## Abstract

We introduce a new method for transforming chemical systems into desired logical operators (e.g. NAND gates) or similar signal-manipulation components. The method is based upon open-loop dynamic regulation, where external conditions such as feed-rate, lighting conditions, etc., are modulated according to a prescribed temporal sequence that is independent of the input to the network. The method is first introduced using a simple didactic model. We then show its application in transforming a well-stirred cubic autocatalytic reaction (often referred to as the Selkov–Gray–Scott model) into a logical NAND gate. We also comment on the applicability of the method to biological and other systems.

## 1. Introduction

Natural computing is a broad field of research at the intersection of computer science, physics, chemistry and biology. Its two main areas are the study of biology-inspired computing (e.g. neural networks and genetic algorithms), and information processing in organisms, including, for example, the computational aspects of self-assembly and biochemical reactions—see Rozenberg *et al*. [1] for a review. These research areas are largely inspired by the impressive adaptivity demonstrated by living systems. Even the simplest single-celled organisms are capable of adaptation, and whether one sees this as a computational process (e.g. [2,3]), or one focuses upon sensorimotor feedback dynamics [4,5], it is interesting to consider how these organisms, which lack nervous tissues, can use chemical processes to ‘process information’, i.e. to transform sensory input into functional motor output.

A recurring goal in this area is to implement chemistry-based ‘information processing units’ such as logic gates. Efforts to build logic gates and other signal-processing devices out of chemistry date back at least as far as 1974 [6], and a range of approaches, both theoretical and experimental, have been taken. These involve diverse chemical media, including biochemical systems (e.g. enzyme reaction networks [7,8], gene-regulatory networks [9–11], peptide-based computing [12] and DNA-computing [13]); abiotic chemistry (e.g. Belousov–Zhabotinsky oscillators [14], the bistable iodate–arsenous acid reaction [15] or other molecules [16]); and mathematical idealizations or abstractions of chemistry (sometimes referred to as ‘artificial chemistry’ [17]), where networks are designed to satisfy various desiderata and the constraints of actual chemistry are, for the moment, ignored. One example of this last class of study can be found in the work of Hjemfelt *et al.* [18–20], who proposed a reaction motif that recreates McCulloch–Pitts neuron dynamics and that can be assembled into networks that accomplish Boolean operations. This work was then used to implement a chemistry based pattern-generator neural network using the bistable iodate–arsenous acid reaction run in a continuous flow stirred-tank reactor (CSTR) [15].

The target behaviours in these studies include switching and rectification [7], mimicking the behaviour of neurons [18–20], and other functions, but perhaps the most popular goal has been to recreate the Boolean operations of logic gates such as AND, XOR, NAND, etc. Part of the appeal of logic gates is that they are sufficient for implementing flip-flop memory units, half-adders and the other networks from which modern computers are made.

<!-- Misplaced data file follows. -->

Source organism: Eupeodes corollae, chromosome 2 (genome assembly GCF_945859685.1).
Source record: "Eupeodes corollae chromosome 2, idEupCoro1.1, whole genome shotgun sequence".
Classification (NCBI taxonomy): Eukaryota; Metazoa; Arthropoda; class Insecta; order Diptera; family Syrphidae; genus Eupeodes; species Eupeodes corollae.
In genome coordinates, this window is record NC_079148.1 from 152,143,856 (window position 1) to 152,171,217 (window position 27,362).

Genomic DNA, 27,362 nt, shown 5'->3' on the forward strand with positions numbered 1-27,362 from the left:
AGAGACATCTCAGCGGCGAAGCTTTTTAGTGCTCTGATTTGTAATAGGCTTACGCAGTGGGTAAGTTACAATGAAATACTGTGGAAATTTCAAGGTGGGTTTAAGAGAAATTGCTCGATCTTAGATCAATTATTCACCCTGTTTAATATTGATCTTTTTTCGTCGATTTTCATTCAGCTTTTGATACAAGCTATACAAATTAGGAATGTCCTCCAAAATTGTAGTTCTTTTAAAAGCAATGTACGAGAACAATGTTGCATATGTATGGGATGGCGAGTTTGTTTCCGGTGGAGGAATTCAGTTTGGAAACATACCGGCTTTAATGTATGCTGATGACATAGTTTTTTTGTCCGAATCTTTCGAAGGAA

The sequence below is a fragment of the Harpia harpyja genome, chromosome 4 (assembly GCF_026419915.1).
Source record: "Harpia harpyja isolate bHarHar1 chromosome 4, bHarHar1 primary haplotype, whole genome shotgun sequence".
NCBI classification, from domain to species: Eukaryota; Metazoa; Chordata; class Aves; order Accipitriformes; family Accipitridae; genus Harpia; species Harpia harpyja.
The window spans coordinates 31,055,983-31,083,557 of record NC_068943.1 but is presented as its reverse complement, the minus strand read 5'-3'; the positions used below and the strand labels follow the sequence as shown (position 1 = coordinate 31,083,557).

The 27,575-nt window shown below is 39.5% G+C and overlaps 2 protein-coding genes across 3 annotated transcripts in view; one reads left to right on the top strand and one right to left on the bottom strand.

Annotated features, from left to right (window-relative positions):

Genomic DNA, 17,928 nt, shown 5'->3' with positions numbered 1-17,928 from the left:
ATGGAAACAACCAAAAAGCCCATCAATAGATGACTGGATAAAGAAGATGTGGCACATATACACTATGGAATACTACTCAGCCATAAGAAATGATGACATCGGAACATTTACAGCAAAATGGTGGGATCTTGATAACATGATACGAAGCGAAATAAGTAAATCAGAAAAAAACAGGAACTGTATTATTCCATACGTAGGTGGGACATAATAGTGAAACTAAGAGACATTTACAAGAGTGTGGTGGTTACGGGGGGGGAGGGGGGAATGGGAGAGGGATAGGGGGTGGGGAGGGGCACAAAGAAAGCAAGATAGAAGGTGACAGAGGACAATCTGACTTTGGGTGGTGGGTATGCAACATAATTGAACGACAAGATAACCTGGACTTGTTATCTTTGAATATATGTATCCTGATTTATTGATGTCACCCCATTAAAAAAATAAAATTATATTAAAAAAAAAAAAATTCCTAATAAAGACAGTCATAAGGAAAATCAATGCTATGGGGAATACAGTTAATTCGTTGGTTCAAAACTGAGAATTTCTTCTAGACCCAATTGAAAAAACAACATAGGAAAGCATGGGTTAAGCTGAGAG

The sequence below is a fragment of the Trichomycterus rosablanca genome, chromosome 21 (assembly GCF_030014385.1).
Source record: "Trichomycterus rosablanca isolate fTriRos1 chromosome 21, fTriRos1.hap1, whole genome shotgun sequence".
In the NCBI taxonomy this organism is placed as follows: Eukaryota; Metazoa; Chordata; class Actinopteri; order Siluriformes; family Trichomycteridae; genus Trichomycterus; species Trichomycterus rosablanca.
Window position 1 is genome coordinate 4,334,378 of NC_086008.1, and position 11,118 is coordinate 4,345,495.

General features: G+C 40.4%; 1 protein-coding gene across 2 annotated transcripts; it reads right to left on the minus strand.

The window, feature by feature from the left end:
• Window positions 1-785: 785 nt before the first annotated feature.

Often, the first step for implementing chemistry-based logic gates is to decide how the Boolean values (true and false) will be represented. The most intuitive way to do so is to equate certain reactant concentrations with Boolean values (e.g. high acidity = true; low acidity = false) and to identify or develop chemical reactions that transform those concentrations in ways that correspond to the desired Boolean operations. Other representations are also possible. For instance in excitable media [21], the presence or the absence of chemical waves can be used to play the role of binary logic values, chemical wave propagation in narrow capillary tubes play the role of information transmission between inputs and outputs, and the specific geometric configuration of capillary tubes dictates the computation to be done. A similar idea is explored in [22], where the network of capillary tubes is replaced by a ‘printed circuit’ of catalyst. This idea of using excitable media is pushed further by Adamatzky and co-workers [23,24] (see also [25–27] for reviews). In their approach, localized excitations (wave fragments) are sent on ballistic trajectories in an architecture less excitable medium. Computation is the result of the interactions between the localized excitations, and complicated logic circuits can be implemented in this collision-based computing paradigm.

In general, chemistry does not naturally perform these kinds of operations. In other words, substantial human intervention is required to produce chemical-logic gates, and it is interesting to consider for a moment the forms of these interventions. In a few rare cases, such as template-molecule-based DNA-computing or gene-regulatory networks, researchers can select the reactants so as to design reaction networks. This is only possible for rather small reaction networks, with relatively recent work [28] reporting that ‘the largest and most complex program constructed so far’ consists of three gates, built using 11 regulatory proteins. This pales in comparison to silicon-based logic gates (modern CPUs have hundreds of millions of gates), but evolution works under different constraints and to accomplish different goals from human engineered computers. It will be interesting to see how this area advances.